AT&T To Spoil Valentine’s Day For Grandfathered Unlimited Plans Users

1 Dec 2015 | Author: | No comments yet »

AT&T Is Increasing Prices For Grandfathered Unlimited Data Plans, Still a Great Deal.

Oh no! The second largest wireless carrier in the nation, confirmed on Monday that they were going to increase the prices of their unlimited data plans by $5 or $35 by Feb 2016. AT&T hasn’t offered new customers unlimited data since 2012, but users who snapped them up in the iPhone 3G era and clung to them until now (including yours truly) will see the first price hike in seven years, from $30 a month to $35.

This is the company’s latest attempt in order to convince customers to leave their old plans even though the plans weren’t offered at all for the last 5 years. While AT&T previously came under fire for throttling these so-called unlimited plans to a lower speed after customers hit 5GB, the company recently changed its policy. Now it only throttles users “if you exceed 22GB of data in a billing cycle and are in a congested area.” Why this matters: If you have unlimited data with AT&T and you’re still under contract, you still have to pay the increased cost. Other than the price hike, the deal is still the same: you’ll have to buy talk and text separately, and the 22GB threshold where you’ll be throttled remains unchanged. If you don’t want to pay, your only option is to cancel your contract within 60 days of receiving the higher bill, and AT&T will waive the early termination fee “for the lines impacted by the price increase.” I’m the only unlimited-data line on my three-line family plan, so if I wanted to move my whole family, I’d still be on the hook for ETFs for the other two lines.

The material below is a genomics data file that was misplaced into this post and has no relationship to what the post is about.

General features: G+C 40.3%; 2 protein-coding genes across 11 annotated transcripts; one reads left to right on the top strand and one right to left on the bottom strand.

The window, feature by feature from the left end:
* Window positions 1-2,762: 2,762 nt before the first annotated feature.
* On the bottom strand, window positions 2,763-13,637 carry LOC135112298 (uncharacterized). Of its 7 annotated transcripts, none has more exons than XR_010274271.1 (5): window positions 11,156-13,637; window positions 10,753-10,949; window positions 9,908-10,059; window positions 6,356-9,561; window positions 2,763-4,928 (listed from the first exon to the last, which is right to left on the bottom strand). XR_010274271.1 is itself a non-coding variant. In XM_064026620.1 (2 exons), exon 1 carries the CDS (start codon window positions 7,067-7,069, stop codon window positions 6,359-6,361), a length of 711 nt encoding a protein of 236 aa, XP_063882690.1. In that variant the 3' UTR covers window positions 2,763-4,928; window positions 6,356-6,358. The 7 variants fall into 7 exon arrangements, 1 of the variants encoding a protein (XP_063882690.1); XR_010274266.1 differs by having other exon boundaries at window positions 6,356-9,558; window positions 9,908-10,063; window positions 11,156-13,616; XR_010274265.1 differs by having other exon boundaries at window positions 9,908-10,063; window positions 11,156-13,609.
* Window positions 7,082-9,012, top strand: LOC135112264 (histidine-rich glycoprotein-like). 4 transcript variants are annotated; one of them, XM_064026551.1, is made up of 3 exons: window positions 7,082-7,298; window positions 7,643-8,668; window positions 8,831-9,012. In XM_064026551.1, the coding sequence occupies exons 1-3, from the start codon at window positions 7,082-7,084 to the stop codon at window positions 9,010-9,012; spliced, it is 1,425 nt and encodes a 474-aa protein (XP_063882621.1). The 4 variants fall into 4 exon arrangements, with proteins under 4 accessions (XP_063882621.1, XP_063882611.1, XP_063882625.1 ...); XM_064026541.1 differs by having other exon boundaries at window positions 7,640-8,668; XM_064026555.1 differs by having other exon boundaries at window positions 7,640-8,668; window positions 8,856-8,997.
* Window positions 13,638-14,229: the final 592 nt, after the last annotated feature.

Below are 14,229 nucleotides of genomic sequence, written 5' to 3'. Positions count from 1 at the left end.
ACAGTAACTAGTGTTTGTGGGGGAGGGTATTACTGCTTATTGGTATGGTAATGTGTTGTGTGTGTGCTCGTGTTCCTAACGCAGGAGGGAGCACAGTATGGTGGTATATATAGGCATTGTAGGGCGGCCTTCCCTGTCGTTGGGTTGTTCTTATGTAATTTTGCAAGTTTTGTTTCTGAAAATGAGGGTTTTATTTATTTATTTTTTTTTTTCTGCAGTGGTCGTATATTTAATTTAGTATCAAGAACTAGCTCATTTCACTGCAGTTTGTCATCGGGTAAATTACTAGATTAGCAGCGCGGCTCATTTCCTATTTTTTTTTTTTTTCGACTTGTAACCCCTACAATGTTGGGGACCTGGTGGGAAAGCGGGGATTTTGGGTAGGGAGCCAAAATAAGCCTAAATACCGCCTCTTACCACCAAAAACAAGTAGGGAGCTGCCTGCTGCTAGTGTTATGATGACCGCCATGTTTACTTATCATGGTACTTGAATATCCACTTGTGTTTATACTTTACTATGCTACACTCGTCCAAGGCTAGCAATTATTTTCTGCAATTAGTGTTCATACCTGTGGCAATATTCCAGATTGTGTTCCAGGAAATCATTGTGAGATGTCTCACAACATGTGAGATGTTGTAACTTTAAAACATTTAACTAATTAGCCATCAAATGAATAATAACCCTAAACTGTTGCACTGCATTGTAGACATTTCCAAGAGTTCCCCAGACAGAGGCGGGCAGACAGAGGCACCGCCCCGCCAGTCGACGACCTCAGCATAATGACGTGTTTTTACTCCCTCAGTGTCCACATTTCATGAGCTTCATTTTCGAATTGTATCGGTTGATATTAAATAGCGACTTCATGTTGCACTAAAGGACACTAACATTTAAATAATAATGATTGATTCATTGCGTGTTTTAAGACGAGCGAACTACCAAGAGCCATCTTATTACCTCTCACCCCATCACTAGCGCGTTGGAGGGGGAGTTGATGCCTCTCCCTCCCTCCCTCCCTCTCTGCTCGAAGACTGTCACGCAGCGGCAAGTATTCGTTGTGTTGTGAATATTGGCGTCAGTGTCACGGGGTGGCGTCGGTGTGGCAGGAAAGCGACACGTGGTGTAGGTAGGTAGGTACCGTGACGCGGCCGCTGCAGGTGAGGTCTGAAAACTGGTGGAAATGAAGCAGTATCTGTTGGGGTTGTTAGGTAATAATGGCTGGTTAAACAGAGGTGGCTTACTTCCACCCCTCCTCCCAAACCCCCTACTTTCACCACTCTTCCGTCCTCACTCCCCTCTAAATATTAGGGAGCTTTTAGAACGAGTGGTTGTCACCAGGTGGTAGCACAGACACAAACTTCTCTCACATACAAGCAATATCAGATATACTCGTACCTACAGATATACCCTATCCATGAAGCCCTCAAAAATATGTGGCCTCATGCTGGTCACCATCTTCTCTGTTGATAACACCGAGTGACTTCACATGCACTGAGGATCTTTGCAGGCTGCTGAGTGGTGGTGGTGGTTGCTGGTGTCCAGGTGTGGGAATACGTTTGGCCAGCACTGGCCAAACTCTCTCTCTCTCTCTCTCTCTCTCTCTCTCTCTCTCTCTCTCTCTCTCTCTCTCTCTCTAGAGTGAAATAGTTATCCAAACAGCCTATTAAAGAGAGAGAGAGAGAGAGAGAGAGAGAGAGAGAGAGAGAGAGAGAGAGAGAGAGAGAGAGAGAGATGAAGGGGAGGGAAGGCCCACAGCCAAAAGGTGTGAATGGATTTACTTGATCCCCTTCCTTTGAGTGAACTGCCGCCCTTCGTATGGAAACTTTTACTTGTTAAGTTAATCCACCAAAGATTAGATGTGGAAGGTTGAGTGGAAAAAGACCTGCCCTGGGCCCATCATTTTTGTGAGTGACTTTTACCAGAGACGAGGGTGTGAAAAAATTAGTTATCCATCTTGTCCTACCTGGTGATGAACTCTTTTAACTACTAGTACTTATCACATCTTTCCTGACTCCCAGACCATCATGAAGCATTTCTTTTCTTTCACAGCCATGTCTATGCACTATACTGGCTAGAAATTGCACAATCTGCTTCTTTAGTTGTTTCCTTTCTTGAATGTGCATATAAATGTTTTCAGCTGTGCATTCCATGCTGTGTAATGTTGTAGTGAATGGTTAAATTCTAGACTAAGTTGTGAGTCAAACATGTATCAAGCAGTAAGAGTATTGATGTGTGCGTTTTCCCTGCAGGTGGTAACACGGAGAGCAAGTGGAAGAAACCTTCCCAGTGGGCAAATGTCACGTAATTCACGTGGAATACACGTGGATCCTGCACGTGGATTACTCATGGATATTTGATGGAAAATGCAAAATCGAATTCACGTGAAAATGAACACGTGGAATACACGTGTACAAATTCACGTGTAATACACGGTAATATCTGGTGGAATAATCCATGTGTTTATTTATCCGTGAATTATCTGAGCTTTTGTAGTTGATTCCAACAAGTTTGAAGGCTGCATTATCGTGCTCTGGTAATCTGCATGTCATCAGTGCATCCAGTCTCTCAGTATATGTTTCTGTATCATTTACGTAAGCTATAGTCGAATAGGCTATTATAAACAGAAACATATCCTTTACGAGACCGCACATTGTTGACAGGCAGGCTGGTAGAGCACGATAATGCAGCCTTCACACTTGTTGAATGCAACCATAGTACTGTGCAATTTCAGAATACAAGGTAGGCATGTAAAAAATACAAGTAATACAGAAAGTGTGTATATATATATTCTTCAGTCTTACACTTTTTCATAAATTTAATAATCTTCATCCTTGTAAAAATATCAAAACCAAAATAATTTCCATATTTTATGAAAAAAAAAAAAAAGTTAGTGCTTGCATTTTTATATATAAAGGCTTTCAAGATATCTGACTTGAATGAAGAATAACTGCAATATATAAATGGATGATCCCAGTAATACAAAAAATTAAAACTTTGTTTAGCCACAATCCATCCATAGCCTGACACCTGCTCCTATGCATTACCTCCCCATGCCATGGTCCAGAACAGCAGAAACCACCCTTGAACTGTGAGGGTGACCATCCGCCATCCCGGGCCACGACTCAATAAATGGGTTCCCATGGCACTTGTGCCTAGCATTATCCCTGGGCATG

AT&T hopes customers will move to its Mobile Share Value plans instead—which can save you money versus paying for separate data buckets for each user, although then you also have to, you know, share the data. Sprint, T-Mobile, and Verizon will cover the costs of switching from another carrier, as long as you turn in your current smartphone and buy a new one. At Sprint, a new 64GB iPhone 6s is $100 down and $15 a month if you trade in another smartphone—it’s a 22-month lease, but you’re allowed to upgrade to a new iPhone anytime. As per a recent statement from AT&T, all customers who decided to stay with their unlimited plan won’t have their speeds throttled at all until they reach the speed limit of 22GB. Buying from T-Mobile can be a little confusing, though, because they also have Jump On Demand, only available in T-Mobile stores, which requires a device trade-in but lowers the device fees, to $0 upfront and $5/month for a 16GB iPhone 6s.

Unlike Sprint and T-Mobile, Verizon will charge you if you go over your allotment, at $15 per 1GB. (T-Mo and Sprint don’t charge you more, they just reduce your speeds.) Verizon’s plans also all have $20 tacked on for “monthly line access,” so your $45 data plan will result in a monthly bill of $65. Family plans get more complicated based on how many lines you need and how much data you can share, not to mention the possible inconvenience of switching your whole family at the same time. My parents are on my plan, for example, even though they live 3,500 miles away—so I’m most likely cooling my jets for the time being and paying AT&T the extra $5, although I’m not thrilled about it.

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